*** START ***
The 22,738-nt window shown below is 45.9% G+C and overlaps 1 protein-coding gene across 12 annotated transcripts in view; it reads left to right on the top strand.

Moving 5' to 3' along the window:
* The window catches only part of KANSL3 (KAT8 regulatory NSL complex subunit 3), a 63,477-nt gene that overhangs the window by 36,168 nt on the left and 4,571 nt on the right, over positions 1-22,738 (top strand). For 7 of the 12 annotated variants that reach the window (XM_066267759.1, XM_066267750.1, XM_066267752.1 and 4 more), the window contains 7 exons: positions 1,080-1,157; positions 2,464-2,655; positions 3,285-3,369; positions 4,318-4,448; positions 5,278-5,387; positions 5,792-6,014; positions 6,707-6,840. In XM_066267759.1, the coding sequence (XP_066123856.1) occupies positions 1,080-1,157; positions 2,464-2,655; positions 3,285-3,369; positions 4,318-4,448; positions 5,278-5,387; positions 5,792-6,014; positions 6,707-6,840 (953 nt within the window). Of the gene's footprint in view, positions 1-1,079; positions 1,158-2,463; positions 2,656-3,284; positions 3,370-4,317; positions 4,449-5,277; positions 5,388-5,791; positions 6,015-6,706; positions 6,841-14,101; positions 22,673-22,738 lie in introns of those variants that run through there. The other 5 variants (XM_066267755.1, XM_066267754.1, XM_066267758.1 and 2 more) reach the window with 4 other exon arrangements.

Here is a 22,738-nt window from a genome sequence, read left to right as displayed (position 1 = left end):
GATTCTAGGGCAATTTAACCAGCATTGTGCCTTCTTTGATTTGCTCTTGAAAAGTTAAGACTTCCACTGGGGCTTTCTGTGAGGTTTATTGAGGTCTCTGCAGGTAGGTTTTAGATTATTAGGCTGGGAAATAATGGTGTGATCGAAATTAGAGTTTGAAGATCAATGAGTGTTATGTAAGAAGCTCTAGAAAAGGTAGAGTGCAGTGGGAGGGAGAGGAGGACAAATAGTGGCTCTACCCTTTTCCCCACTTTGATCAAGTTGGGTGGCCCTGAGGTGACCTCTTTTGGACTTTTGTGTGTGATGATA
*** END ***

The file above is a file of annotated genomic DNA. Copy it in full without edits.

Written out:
The 22,738-nt window shown below is 45.9% G+C and overlaps 1 protein-coding gene across 12 annotated transcripts in view; it reads left to right on the top strand.

Moving 5' to 3' along the window:
* The window catches only part of KANSL3 (KAT8 regulatory NSL complex subunit 3), a 63,477-nt gene that overhangs the window by 36,168 nt on the left and 4,571 nt on the right, over positions 1-22,738 (top strand). For 7 of the 12 annotated variants that reach the window (XM_066267759.1, XM_066267750.1, XM_066267752.1 and 4 more), the window contains 7 exons: positions 1,080-1,157; positions 2,464-2,655; positions 3,285-3,369; positions 4,318-4,448; positions 5,278-5,387; positions 5,792-6,014; positions 6,707-6,840. In XM_066267759.1, the coding sequence (XP_066123856.1) occupies positions 1,080-1,157; positions 2,464-2,655; positions 3,285-3,369; positions 4,318-4,448; positions 5,278-5,387; positions 5,792-6,014; positions 6,707-6,840 (953 nt within the window). Of the gene's footprint in view, positions 1-1,079; positions 1,158-2,463; positions 2,656-3,284; positions 3,370-4,317; positions 4,449-5,277; positions 5,388-5,791; positions 6,015-6,706; positions 6,841-14,101; positions 22,673-22,738 lie in introns of those variants that run through there. The other 5 variants (XM_066267755.1, XM_066267754.1, XM_066267758.1 and 2 more) reach the window with 4 other exon arrangements.

Here is a 22,738-nt window from a genome sequence, read left to right as displayed (position 1 = left end):
GATTCTAGGGCAATTTAACCAGCATTGTGCCTTCTTTGATTTGCTCTTGAAAAGTTAAGACTTCCACTGGGGCTTTCTGTGAGGTTTATTGAGGTCTCTGCAGGTAGGTTTTAGATTATTAGGCTGGGAAATAATGGTGTGATCGAAATTAGAGTTTGAAGATCAATGAGTGTTATGTAAGAAGCTCTAGAAAAGGTAGAGTGCAGTGGGAGGGAGAGGAGGACAAATAGTGGCTCTACCCTTTTCCCCACTTTGATCAAGTTGGGTGGCCCTGAGGTGACCTCTTTTGGACTTTTGTGTGTGATGATA